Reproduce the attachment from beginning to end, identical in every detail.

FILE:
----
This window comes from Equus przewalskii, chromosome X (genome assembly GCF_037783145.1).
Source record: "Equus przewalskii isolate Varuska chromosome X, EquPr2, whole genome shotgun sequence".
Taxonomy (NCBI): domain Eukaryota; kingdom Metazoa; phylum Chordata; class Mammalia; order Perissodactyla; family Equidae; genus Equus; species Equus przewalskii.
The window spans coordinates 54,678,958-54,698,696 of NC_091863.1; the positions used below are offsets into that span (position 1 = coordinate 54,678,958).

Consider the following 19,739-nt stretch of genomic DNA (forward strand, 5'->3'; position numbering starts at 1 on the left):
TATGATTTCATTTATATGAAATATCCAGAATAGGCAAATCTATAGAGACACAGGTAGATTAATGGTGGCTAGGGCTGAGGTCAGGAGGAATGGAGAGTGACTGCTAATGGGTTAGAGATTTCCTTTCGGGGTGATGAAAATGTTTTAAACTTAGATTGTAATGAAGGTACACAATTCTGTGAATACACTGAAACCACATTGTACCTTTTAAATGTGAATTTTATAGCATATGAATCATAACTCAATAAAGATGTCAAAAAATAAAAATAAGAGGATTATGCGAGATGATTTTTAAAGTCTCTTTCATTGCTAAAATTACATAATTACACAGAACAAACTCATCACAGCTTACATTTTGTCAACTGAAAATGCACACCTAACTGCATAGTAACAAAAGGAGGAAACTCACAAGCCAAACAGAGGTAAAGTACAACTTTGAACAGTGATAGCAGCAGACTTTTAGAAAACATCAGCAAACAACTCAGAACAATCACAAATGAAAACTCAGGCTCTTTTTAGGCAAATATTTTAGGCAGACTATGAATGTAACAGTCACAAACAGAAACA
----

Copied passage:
This window comes from Equus przewalskii, chromosome X (genome assembly GCF_037783145.1).
Source record: "Equus przewalskii isolate Varuska chromosome X, EquPr2, whole genome shotgun sequence".
Taxonomy (NCBI): domain Eukaryota; kingdom Metazoa; phylum Chordata; class Mammalia; order Perissodactyla; family Equidae; genus Equus; species Equus przewalskii.
The window spans coordinates 54,678,958-54,698,696 of NC_091863.1; the positions used below are offsets into that span (position 1 = coordinate 54,678,958).

Consider the following 19,739-nt stretch of genomic DNA (forward strand, 5'->3'; position numbering starts at 1 on the left):
TATGATTTCATTTATATGAAATATCCAGAATAGGCAAATCTATAGAGACACAGGTAGATTAATGGTGGCTAGGGCTGAGGTCAGGAGGAATGGAGAGTGACTGCTAATGGGTTAGAGATTTCCTTTCGGGGTGATGAAAATGTTTTAAACTTAGATTGTAATGAAGGTACACAATTCTGTGAATACACTGAAACCACATTGTACCTTTTAAATGTGAATTTTATAGCATATGAATCATAACTCAATAAAGATGTCAAAAAATAAAAATAAGAGGATTATGCGAGATGATTTTTAAAGTCTCTTTCATTGCTAAAATTACATAATTACACAGAACAAACTCATCACAGCTTACATTTTGTCAACTGAAAATGCACACCTAACTGCATAGTAACAAAAGGAGGAAACTCACAAGCCAAACAGAGGTAAAGTACAACTTTGAACAGTGATAGCAGCAGACTTTTAGAAAACATCAGCAAACAACTCAGAACAATCACAAATGAAAACTCAGGCTCTTTTTAGGCAAATATTTTAGGCAGACTATGAATGTAACAGTCACAAACAGAAACA